DSX Definitions

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In the DSX Suite documentation there are some terms which are specific to the technology and/or programs. A list of these terms and their definitions are provided below.

X-ray data in which both views have frames of data at different times.
An x-ray trial used for calibrating the DSX system.
There are three types: uniformity, grid, and cube.
The dockable widgets allow for some flexibility in the graphical interface of most of the DSX applications.
These widgets can be made visible or hidden using the View menu.
The widgets can be dragged across the screen as a normal dialog window and can be docked in predefined loactions (normally the sides, top, or bottom) in the main window.

The time stamp for a single frame of x-ray data from a single view.

A point identified in the voxel data or on the surface model of an object (e.g., ligament attachment).
Once the object has been tracked in the x-ray data (using either Point_of_Interest or object tracking), the position of the landmark at the reporting times can be calculated and output.
An x-ray trial of an activity for which you want to track objects and/or POIs.
A 3D object (e.g., bone, implant) that can be tracked in multiple motion trials.
It must have voxel data associated with it in order to be tracked in the x-ray data, and it must have a polygonal surface model with a local reference frame and regions of interest in order to be used in kinematic analyses in Visual3D.
A subject object that is tracked in a particular motion trial or reference trial]].
Once subject objects have been created from voxel data, any subset of them can be chosen for tracking in each motion trial.
The ones chosen for a trial are that trial’s tracked objects.
Each tracked object has a link to its subject object and a pose map containing tracking data.
Each DSX application has its own application specific parameters that are displayed, and can be edited, in a dockable widget.
The parameter values are stored in the subject file.
A point of interest (POI) (usually a bead) that is tracked in x-ray data.
The point does not need to be identified in a 3D scan (e.g., CT).
However, if three or more POIs are identified in the scan data and then tracked in the x-ray data, they can then be used to calculate the pose of a 3D object (e.g., bone).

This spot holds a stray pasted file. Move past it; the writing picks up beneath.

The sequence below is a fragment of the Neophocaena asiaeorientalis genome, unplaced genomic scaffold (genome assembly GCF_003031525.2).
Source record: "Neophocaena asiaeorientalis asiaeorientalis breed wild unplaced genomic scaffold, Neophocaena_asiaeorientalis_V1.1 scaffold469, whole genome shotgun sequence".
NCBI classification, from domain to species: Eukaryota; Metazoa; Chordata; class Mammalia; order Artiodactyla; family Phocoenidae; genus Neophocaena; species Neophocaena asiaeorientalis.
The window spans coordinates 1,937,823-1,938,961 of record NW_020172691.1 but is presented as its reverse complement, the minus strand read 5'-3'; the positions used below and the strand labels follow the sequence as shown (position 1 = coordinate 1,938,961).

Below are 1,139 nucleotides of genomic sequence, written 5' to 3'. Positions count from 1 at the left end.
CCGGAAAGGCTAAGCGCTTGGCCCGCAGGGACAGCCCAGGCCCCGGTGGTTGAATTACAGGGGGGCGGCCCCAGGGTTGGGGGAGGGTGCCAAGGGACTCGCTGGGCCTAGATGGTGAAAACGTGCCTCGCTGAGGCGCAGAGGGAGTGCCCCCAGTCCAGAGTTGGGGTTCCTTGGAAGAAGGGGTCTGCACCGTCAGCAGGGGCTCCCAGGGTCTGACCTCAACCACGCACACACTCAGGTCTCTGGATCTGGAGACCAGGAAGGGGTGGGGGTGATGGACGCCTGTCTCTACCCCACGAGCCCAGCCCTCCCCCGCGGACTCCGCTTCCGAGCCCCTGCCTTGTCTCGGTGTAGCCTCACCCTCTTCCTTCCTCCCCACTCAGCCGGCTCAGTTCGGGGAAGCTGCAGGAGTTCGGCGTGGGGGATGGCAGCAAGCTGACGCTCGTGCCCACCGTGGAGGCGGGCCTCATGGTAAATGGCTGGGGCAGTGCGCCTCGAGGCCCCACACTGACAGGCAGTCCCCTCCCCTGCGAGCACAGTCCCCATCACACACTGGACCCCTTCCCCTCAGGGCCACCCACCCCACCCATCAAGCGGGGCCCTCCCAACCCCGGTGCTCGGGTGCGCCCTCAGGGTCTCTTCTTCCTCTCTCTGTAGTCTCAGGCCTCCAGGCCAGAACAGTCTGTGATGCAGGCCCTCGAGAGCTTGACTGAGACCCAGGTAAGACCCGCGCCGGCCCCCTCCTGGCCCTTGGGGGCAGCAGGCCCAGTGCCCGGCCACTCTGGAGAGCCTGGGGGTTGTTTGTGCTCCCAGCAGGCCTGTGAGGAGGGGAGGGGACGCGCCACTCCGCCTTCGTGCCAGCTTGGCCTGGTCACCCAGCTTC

A set of 6 degrees of freedom (DOFs) that define its position and orientation.
Objects could be bones or implants.
Pose for Point_of_Interest
A set of 3 translations that define its position.
A temporal set of poses that are defined by a cubic spline.
An x-ray trial that is used to help process and analyze motion trials.
They are usually static trials in which the subject is stationary.
Reference trials are needed in order to create Visual3D linked models, which are used to generate object poses from motion capture data.

"An ROI is a geometric primitive that is used to mark a region of the surface model of an object.

This region is used by Visual3D to calculate distance maps between the object and another object.
A user-specified time point which is used to calculate and output tracking data.
The reporting time does not have to match a frame time in either view.
All of the DSX applications use a single text file (*.xml) for holding all of the information about a single subject, which can include multiple sessions.
The subject file contains the following information:
the subject details,
the x-ray configurations,
links to all of the data files (both raw and processed), and
links to all of the results files.
Each application loads the subject file to import the information that it needs and updates the file with the results of the analyses performed.
X-ray data in which both views have common frames of data.
All of the DSX applications maintain a temporary subject file while you are working.
This file is always kept-up-to-date and can be used in case of a crash.
When the user loads a subject file, each application will check to see if there is a temporary version of the file and if there is the application will ask the user which of the two files to load.
Each application has a file menu which allows the user to save the currently loaded subject file to the existing file or to a new file.
When an application is closed, it checks whether the temporary subject file has changed since the last save and, if so, asks the user to save or discard the changes.
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